Seo, too, brings a wealth of intelligent shading to her role. I love the perfect seriousness of her face when she first sees Romeo, as if she knows that what is happening is truly grave. This isn’t just some hot guy; this is her destiny, which has come to take her away from everything she knows, and she meets it, daring it to blink. (This video shows David Hallberg explaining that he’s been coached against his own nature not to take the first encounter with Juliet so seriously. I was sorry to see that. What, pray, might Romeo value above what’s happening in that ballroom? Go with it, David; it’s your Romeo, not anyone else’s.) At the point in Act III when harassed Juliets usually press their hands to their ears to shut out their family’s demands, Seo lets the crescendo come and go before bringing her hands slowly to her head, in a way that lets you know she’s holding herself together more than she’s shutting anything out. Her Juliet is both self-controlled and self-possessed, and fights to remain so. The inner strength she draws on blazes forth when she runs upstage left, toward the window where Romeo made his escape, and wheels immediately and fiercely on Paris. He’ll never take her. Yet, earlier in the same act, Seo rose from her wedding bed still shimmering with the vulnerability of a young girl, though one now pledged and consecrated. She retains a habit of letting a gesture linger in space with special significance—but where she once hoped to prolong the feeling of Romeo’s first touch, she now holds her breath to preserve what could be his last.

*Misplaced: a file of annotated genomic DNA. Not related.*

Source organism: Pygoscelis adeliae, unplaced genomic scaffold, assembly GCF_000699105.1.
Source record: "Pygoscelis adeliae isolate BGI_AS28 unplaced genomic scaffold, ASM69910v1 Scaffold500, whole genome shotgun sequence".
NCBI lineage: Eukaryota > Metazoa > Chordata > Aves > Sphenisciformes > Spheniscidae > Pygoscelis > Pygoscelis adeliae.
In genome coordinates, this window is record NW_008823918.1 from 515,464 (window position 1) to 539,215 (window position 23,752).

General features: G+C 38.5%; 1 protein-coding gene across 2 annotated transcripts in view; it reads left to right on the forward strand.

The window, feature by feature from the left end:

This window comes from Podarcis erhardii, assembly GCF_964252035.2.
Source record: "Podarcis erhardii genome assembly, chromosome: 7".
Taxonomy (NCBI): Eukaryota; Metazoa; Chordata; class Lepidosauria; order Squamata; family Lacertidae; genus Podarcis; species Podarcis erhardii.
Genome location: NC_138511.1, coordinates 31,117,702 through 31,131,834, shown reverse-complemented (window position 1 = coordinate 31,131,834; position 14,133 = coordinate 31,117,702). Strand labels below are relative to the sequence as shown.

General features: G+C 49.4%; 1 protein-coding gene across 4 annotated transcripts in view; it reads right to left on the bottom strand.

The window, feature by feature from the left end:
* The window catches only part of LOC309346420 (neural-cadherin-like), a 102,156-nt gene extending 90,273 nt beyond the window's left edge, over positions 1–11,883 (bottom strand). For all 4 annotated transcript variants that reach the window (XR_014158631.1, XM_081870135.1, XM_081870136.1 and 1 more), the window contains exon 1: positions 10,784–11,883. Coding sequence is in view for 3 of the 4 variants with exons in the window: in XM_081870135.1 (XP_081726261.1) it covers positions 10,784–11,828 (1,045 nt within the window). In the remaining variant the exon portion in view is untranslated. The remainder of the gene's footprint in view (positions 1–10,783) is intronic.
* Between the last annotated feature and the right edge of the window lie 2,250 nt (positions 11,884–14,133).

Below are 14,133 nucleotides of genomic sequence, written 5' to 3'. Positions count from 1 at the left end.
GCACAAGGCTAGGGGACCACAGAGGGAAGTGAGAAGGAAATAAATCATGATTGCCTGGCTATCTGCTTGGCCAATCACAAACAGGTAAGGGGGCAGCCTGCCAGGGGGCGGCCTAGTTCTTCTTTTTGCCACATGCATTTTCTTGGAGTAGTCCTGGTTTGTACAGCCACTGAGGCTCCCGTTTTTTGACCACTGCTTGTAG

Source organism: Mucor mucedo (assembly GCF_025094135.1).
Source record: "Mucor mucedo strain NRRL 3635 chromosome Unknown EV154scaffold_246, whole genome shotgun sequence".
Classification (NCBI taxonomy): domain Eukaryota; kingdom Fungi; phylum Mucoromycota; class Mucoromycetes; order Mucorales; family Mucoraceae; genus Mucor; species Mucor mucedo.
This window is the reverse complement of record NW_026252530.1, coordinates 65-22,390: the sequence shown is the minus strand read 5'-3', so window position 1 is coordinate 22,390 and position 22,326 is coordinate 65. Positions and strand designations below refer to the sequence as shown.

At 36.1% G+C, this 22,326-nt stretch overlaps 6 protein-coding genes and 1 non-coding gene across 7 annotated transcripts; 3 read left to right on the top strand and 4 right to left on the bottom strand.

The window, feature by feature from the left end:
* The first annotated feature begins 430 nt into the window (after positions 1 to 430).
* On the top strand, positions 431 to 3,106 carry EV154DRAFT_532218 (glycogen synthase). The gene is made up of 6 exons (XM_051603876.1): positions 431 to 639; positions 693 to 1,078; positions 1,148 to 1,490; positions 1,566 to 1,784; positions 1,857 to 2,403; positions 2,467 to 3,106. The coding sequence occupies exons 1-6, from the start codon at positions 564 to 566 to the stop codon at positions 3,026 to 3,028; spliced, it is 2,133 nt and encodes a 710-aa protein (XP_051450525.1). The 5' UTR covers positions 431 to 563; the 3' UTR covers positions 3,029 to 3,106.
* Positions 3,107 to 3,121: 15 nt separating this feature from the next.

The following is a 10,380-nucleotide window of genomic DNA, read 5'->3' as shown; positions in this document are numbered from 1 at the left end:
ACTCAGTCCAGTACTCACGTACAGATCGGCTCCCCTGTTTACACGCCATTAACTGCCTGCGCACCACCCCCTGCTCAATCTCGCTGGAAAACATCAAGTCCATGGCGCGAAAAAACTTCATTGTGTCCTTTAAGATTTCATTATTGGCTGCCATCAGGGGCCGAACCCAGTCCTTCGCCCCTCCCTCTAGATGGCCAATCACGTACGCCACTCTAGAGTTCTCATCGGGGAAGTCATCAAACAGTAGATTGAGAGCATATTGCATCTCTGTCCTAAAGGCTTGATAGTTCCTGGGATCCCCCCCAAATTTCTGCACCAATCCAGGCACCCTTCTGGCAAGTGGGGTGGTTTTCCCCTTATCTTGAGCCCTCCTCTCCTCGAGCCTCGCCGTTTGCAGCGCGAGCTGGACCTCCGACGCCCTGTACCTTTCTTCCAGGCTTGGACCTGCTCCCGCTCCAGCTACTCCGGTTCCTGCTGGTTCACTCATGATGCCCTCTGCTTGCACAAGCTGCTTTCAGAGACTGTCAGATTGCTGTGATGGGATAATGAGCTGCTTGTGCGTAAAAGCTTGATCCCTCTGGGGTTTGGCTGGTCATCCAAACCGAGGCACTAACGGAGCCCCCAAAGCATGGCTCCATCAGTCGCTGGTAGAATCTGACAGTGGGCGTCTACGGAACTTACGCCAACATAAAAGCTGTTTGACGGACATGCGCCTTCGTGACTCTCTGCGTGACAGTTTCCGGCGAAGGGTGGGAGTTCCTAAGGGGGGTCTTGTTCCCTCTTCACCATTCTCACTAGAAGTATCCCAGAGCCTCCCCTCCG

I could go on. Seo’s characterization, though distinct from the one I loved on Monday, is as rich, as sympathetic, and as wondrous. But before I do, shall I spare a word for Craig Salstein, the Mercutio who so far has filled the choreography with the most character and accomplished it with technical brilliance? And for Frederic Franklin, at ninety-six the saintliest Friar Laurence you’ll ever see? Good.

In the last minute of the ballet, Seo lifts her head from Romeo’s body and opens her mouth to let out a silent wail. It’s in the choreography, they all do it, but I have never before had to cover my face and go and stand in the corner so I could try to get ahold of myself. You would have, too—unless you’d slipped out to catch a train. Before the performance, a subscriber had complained to me that the Wednesday matinee audience had again been denied a cast with big-name principals. Instead, they got better than they could have hoped for, and it was the tepid afternoon audience that cheated a first-class cast of their full quotient of ecstatic curtain calls. Anyone who left this performance for any reason before the last smatterings of applause is not only unlucky but despicable and beyond help. Just saying.


One Response

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  1. Matthew Rusk said, on August 26, 2010 at 12:06 am

    Thank you, thank you, thank you! I saw Hee Seo as Juliet last year (her Met debut) and was just floored — she gave one of the greatest performances I have ever seen. Why she isn’t a principal is beyond me.